By Emily Atkin
In an era of journalism where technology and speed dominate, how can news readers be sure they have the truth? Byron (Barney) Calame, the former public editor of the New York Times, addressed this issue in a speech at SUNY New Paltz on April 22, asserting that news organizations must strive to be “conspicuously accountable” by developing models similar to what the Times has recently adopted.
Calame, who was the second public editor of the Times in 2004, was also an award-winning editor at the Wall Street Journal for 39 years, starting as a reporter and rising to the positions of bureau chief and deputy managing editor. In the spring of 2009 Calame was the eighth James H. Ottaway Professor of Journalism, teaching a course entitled “Journalism and Integrity.” Perhaps it was no surprise then that the title of his speech was “Holding the Press Accountable in a New Era.”
This transition to the Internet “means that journalistic practices are changing in the interest of speed,” Calame said as he introduced his topic. Journalism, Calame stated, has shifted from being solely a provider of public information to a business whose purpose is to “attract eyeballs, and generate the income and revenue that we all need in journalism today.”
This presents an “economic crisis of journalism,” Calame observed. The rapid shift to free, online news and thus the loss of print circulation, results in declining revenues for newspapers. “We are tempted to cut back, but we can’t. In hard times, the press really needs to be accountable.”
Calame, who was also a managing editor in charge of quality control at the Wall Street Journal, understands that since the Times is widely is considered the best newspaper in the country, other publications are likely to follow in its footsteps.
As the ombudsman at the Times for two years, Calame’s job was to scrutinize and criticize the newspaper’s content while suggesting improvements. He told the audience of about 250 people that news organizations should not only have an ombudsman, but also a forum for reader comments, editors to respond to those comments, and someone to scrutinize the ethics of the newsroom.
The Times now hasa public editor, a comment section, a “talk to the newsroom" with editors and a standards editor. All four were formed in response to the Jayson Blair scandal of 2003 when reporter Blair used made up both sources and comments from those sources. It was the biggest scandal in the paper’s history.
“It’s really disturbing when you have people out there who know that something’s wrong, but didn’t know what to do,” said Calame, speaking about those who were falsely quoted by Blair. So, over the last six years, the Times responded by making it easier for the public to voice its concern.
The comment section on the Internet is just one example, giving every reader a chance to voice opinion on a story. But according to Calame, mere comments are not enough. Because everyone can comment and because they are not required to provide t real names, comments range from relevant to, according to Calame, “zealots. You get nuts, people who are ideologues, and their conversation is often really not worth that much.”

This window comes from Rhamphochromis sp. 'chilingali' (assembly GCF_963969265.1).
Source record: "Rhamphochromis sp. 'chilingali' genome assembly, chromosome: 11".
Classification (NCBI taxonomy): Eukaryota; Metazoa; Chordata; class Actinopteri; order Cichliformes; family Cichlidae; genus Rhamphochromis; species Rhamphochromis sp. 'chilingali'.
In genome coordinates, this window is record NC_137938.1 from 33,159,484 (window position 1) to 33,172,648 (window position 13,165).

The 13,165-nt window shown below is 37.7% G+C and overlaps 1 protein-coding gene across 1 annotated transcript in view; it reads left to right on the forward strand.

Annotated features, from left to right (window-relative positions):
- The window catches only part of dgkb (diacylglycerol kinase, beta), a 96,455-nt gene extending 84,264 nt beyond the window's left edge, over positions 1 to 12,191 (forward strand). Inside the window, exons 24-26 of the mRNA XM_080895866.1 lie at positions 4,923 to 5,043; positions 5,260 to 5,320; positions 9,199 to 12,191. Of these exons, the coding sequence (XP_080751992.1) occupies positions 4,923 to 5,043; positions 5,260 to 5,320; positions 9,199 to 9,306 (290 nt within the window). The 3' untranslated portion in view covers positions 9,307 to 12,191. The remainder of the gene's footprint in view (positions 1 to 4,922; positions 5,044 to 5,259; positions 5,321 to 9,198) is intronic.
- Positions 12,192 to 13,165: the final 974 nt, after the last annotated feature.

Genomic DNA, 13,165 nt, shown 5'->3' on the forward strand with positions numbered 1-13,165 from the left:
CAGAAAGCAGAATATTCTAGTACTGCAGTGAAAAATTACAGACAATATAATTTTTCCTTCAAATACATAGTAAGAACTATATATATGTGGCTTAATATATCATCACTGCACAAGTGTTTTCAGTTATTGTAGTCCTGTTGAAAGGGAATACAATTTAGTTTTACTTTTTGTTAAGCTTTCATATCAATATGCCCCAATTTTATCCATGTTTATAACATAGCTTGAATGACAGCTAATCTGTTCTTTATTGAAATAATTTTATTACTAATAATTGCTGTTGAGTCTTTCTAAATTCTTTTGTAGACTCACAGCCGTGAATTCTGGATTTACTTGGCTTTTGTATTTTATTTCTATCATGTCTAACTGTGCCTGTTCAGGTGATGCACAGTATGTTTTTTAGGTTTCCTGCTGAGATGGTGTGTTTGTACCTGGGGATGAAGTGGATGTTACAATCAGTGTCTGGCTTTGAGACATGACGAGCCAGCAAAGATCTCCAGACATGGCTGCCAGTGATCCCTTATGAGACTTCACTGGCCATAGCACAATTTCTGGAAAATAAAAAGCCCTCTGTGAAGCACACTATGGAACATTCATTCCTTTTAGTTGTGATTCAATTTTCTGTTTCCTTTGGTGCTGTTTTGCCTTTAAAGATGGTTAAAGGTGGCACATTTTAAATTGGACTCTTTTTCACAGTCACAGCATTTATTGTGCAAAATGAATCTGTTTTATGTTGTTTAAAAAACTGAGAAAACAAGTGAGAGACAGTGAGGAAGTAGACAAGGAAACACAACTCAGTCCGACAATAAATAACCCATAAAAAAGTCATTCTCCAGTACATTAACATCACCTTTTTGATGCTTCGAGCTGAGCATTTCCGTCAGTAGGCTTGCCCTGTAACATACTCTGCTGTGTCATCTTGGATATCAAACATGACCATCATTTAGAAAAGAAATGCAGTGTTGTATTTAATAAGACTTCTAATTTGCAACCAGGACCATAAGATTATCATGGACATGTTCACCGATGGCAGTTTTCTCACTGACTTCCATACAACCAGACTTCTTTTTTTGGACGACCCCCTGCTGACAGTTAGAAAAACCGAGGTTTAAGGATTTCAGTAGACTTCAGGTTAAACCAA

In order to prevent words from flowing “like sewage in to your comment section,” said Calame, “Talk to the Newsroom” is a more selective version of comments where readers submit questions to editors “This section is great for readers,” said Calame.
Another way that the Times holds itself accountable is with its standards editor who is “like an inspector general of a government agency,” said Calame. According to Calame, the standards editor prevents statements that may be “in bad taste,” or “just not fair,” or that “don’t smell right,” from ever entering the newspaper..
“The standards editor is essential,” said Calame. “I would tell you right now, if the Times suddenly said ‘we can’t afford both the public editor and standards editor,’ I think the standards editor should be retained.”
Because of the standards editor's presence, “Sometimes, you’re gonna save a reporter’s skin,” said Calame. “There’s a sense of satisfaction that you’re making a contribution to the product.”
No such satisfaction comes with the public editor job, according to Calame, who held the job for two years. “You’re just nit-picking after the fact,” said Calame.
“The public editor job is not unique,” said Calame, “but I don’t know any place where top leadership has given more power to an outsider.” As public editor, Calame was free to criticize whatever aspect of the Times he wanted. He could not be fired, edited, or told not to publish anything.
But the public editor job is not as glitzy as it sounds. As the public editor, not only is the editor at odds with his own institution, but sometimes the public editor can be at odds with the public. At times, Calame said, he received amazingly nasty criticisms from the public.
Through this increased accountability, the Times is perhaps beginning to address its credibility issues. For example, unfounded claims that there were nuclear weapons in Iraq -- claims that eventually led America to war -- were thoroughly condemned by the public editor. The New York Times Magazine published a story on the cruelty of El Salvadorian abortion laws, and the public editor showed the story to be false. According to Calame, these findings reassure the public that the paper is dedicated to truth.
“Simply put, I think Times readers and the quality of its journalism are benefited significantly from this multifaceted, intense, and admirable effort to build conspicuous accountability,” concluded Calame. He hopes their standard would “allow more news organizations to adopt accountability models like the Times.”